Chinese New Year begins this year on the 12th of February, and this year will be the year of the Ox (year of the Metal Ox, to be specific). Cattle of various types have been utilized in Chinese culture for millennia, so it makes sense that they would make the cut for the Chinese zodiac. So here we have provided a little more information on what it means to be an OX.
Winter is upon us, and while a cold beer never goes out of fashion, sometimes you want something a bit warmer, stronger, and spicier to carry you through the cold winter air. One of the things that fulfills this is mulled wine or Glühwein, a beverage made from the slow simmering of spices, citrus, wine, and sweeteners that is popular the world around. While many have their own secret recipe for the stuff, sometimes it is simply satisfying to walk into a place and order one, especially after having braved the elements to get there. As such, we have gathered together five places that are serving up the hot stuff this winter season.
“The Yellow River Soup Kitchen is a not for profit non-government organisation. A secular organisation that is open to everybody, it is wholly run by volunteers for volunteers and as such has no overheads of any description so that 100% of all donations are passed directly on to those in most need. Our objective is to organise or source a variety of projects with the aim of bringing together two specific groups of people; namely those with a desire to serve and those that are in need. Thus providing an opportunity, a vehicle, support and empowerment, to enable volunteers to channel their energies for the benefit of others whilst at the same time achieving personal growth and development. Facilitating the opportunity to cultivate a small change inside potentially manifesting in a larger change outside.
If there is ever a time when the expat lifestyle gets hard, it is around special occasions, especially those holidays which are typically designated for family. With travel restrictions still in place, many who would typically head home for the comfort of familiar surroundings will find themselves stuck both far from home and without a clue of what to do. Even those well-seasoned expats who are experienced with the whole holiday away from home situation may find themselves a bit adrift this year, as friends and family who may have come to call will not be able to do so this year. So, whether this is your first year away from home or your fifteenth, you might need some help recreating a bit of the holiday magic right where you are.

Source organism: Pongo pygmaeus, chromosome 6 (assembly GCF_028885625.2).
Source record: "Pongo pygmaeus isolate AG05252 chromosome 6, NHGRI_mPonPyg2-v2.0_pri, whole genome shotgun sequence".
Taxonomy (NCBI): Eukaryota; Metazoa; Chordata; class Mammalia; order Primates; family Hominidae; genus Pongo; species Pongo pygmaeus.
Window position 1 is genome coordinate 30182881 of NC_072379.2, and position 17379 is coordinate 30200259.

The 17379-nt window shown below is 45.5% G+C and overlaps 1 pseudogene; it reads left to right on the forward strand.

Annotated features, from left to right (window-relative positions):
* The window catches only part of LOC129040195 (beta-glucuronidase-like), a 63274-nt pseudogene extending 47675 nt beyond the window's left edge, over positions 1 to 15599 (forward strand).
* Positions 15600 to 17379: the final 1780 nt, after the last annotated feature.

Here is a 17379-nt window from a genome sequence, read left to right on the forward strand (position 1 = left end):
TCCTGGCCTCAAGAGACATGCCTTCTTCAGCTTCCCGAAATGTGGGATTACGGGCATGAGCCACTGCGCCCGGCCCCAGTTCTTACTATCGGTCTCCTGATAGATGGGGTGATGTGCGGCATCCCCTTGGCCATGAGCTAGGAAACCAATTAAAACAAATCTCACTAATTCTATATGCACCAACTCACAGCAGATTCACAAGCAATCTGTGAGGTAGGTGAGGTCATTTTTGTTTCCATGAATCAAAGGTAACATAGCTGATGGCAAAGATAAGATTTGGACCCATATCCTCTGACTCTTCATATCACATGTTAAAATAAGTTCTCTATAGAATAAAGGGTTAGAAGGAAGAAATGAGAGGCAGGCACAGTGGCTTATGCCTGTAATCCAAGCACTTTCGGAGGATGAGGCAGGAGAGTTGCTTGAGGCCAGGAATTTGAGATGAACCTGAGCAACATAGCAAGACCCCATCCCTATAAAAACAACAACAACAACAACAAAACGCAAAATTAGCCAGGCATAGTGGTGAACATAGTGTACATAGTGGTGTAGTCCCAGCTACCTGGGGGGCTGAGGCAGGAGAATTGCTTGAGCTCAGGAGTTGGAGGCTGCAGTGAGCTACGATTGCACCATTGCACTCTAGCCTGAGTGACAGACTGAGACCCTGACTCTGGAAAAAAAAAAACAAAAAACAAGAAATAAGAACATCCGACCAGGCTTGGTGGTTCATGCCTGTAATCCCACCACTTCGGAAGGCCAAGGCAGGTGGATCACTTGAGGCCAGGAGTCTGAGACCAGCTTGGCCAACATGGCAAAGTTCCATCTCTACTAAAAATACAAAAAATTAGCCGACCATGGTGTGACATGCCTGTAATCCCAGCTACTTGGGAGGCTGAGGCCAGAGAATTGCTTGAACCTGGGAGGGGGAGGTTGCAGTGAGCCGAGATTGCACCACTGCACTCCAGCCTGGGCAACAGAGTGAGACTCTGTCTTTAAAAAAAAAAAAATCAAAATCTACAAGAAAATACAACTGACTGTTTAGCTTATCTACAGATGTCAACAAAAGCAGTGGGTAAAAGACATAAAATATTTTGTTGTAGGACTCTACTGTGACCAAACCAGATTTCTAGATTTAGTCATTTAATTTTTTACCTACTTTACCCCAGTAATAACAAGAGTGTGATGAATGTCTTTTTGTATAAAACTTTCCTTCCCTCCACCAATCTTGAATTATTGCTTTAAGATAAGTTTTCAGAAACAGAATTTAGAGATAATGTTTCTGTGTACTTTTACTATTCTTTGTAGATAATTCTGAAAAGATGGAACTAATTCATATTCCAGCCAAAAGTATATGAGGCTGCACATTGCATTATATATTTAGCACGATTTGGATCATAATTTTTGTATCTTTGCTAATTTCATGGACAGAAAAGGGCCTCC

One of the great things about life as an expat is that you are able to meet people that you would have never had the opportunity to meet staying at home. Along with the diversity of people comes a great variety of traditions and different spins on the holidays that can help you to celebrate in a truly international style. To better understand each other and where we are coming from, we interviewed several expats about how they celebrate the holidays back home.
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No one plans on dying while living abroad, but sometimes bad things happen and the situation arises in which someone’s life is cut short a long way from home. In that situation, what happens? Are you buried locally or will your remains be repatriated? How is the process managed in either case? As morbid as the topic may be, and we certainly hope that this topic never need be relevant for anyone, this is something that people should be aware of when living so far from home.
It’s often been said that bookstores around the world are struggling. With the rise of the internet, and the subsequent easy access to information, as well as digital publishing, it would seem that this rumor would be true. In China, however, bookstore can still do quite well, as paper books still have a certain clout amongst readers, both for children and adults. These bookstore have moved beyond the basic model of simply providing books and have ventured into the territory of becoming entertainment centers all on their own. As such, they have often become sprawling mini-metropolises containing a plethora of options for both material objects and experiences.
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